Wednesday, May 16, 2012
D.A. With Troubled Past Says He Will ‘Go to War’ Against State Bar
From Staff and Wire Service Reports
The district attorney of a remote Northern California county is facing possible disbarment after officials said he violated rules of professional conduct, including that he took a loan from a defense attorney working on a case he later dismissed.
Del Norte County District Attorney Jon Alexander was a recovering methamphetamine addict when he was elected to office in 2010 after running a campaign with the slogan “death to meth.” The district attorney’s office is located in Crescent City, the county seat, where Alexander was a criminal defense lawyer prior to winning election as the county’s top prosecutor.
His story of recovery and second chances appealed to voters in the small, rural area known for its salmon fishing and methamphetamine problems.
But now Alexander is being investigated for giving money to a public official and failing to recuse himself from a case in which he had a conflict of interest, he said yesterday. He’s also being investigated for speaking directly with a defendant without her attorney present.
Alexander denied the charges in a statement, and accused the State Bar of conspiring to kick him out of office because they do not like him.
“The bar association’s prosecutors hold the cards. But their charges don’t hold water in this county or within any notion of justice. They do not expect a lone attorney, let alone an elected official, to go to war with them,” he said.
“But you elected me, and I won’t quit until you tell me to. So I guess I’m going to war,” he said.
Alexander’s problems with the State Bar have been reported on before. The Sacramento Bee earlier this year quoted a trial lawyer as saying in an e-mail:
“I do not believe for a second that Alexander should be [because] I think his mental abilities continue to be adversely affected by his long time meth use, even though he appears to be sober now. No doubt the agrees.”
The Bee also reported that Alexander is the subject of a bribery investigation by the FBI, related to charges that he sought payment in exchange for recommending another attorney for one of the county’s contract public defender positions, a role he himself played before becoming district attorney. Alexander has denied any impropriety.
No State Bar Comment
Alexander yesterday provided The Associated Press with a summary of the State Bar’s current investigation, which relates to conduct in which he is alleged to have engaged since becoming the county’s top prosecutor. A State Bar spokeswoman declined to comment on an open investigation.
In one instance, Alexander is accused of corruption for dismissing a case handled by a defense attorney who had loaned the prosecutor $6,000. Alexander used the money to help pay for hair transplants, according to the Bee.
The State Bar has indicated Alexander should have recused himself from the case because of his previous relationship with the defense attorney, George Mavris.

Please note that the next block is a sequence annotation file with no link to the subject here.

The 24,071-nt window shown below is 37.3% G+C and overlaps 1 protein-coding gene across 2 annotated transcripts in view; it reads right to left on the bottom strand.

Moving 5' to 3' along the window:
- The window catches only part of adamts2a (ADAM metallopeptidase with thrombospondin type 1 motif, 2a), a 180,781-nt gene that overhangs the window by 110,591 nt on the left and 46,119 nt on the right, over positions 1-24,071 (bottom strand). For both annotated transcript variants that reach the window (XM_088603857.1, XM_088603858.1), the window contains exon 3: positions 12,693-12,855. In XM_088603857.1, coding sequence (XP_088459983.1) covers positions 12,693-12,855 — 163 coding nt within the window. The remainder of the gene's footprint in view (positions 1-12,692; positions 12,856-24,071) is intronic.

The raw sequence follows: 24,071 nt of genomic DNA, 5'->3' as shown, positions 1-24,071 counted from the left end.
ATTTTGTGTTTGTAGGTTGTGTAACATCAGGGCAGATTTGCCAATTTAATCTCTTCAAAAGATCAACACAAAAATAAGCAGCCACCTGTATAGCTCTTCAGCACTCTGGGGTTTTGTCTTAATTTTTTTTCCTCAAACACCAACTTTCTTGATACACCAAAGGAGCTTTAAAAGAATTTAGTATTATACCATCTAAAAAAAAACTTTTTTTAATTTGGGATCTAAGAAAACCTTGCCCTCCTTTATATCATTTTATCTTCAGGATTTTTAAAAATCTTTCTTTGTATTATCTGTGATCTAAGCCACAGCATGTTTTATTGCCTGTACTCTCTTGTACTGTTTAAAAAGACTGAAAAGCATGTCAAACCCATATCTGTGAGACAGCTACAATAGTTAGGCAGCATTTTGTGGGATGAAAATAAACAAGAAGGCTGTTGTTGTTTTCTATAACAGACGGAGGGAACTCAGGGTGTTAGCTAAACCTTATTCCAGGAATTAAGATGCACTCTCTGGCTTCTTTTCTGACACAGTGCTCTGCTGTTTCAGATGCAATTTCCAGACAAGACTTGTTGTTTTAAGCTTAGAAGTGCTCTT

Alexander does not deny taking the money, and said he repaid the loan “within five days.” He said he gave no special treatment to Mavris in court because of the loan.
He said the case was destined to be dismissed, even without his involvement. “As the deputy assigned to the case, the trial judge and I all concluded, the case should have been dismissed and I would do so again,” he said.
Alexander is also accused of loaning the county’s chief probation officer $14,000, which would violate the state’s rules of professional conduct. Alexander admitted he loaned the money, saying the probation officer and her husband needed help to “stave off foreclosure.”
And in the third case, Alexander is accused of talking directly with a criminal defendant about the case, even though he knew she had an attorney.
Alexander said the defendant appeared at his office unannounced, wearing “an undisclosed wire,” and spontaneously started speaking about the case.
State Bar records show that Alexander received a private reproval with public disclosure in 1996, was suspended for six months in 2003, was placed on probation in 2004, was placed on inactive status in 2006, and is currently on probation.
He was suspended for nonpayment of bar dues in 1989, 2002, and 2003.
The current probation is based on a stipulation he entered into just months before being elected district attorney, following participation in the Alternative Discipline Program.
He admitted that he had failed to advise a criminal client that he was under suspension for nonpayment of dues, then failed to appear at two hearings, and that the client had to retain new counsel to complete the case; that he improperly represented a client while on involuntary inactive status; that he improperly attempted to influence a sentencing while under suspension from his post as a deputy district attorney.
The three incidents occurred in 2002, 2003, and 2005. The State Bar Court found in mitigation that Alexander was dealing with his drug addiction, which he attributed to the pressure of maintaining a law practice while caring for his now-deceased mother, who had Alzheimer’s disease, and that he had made many contributions to the community.
Copyright 2012, Metropolitan News Company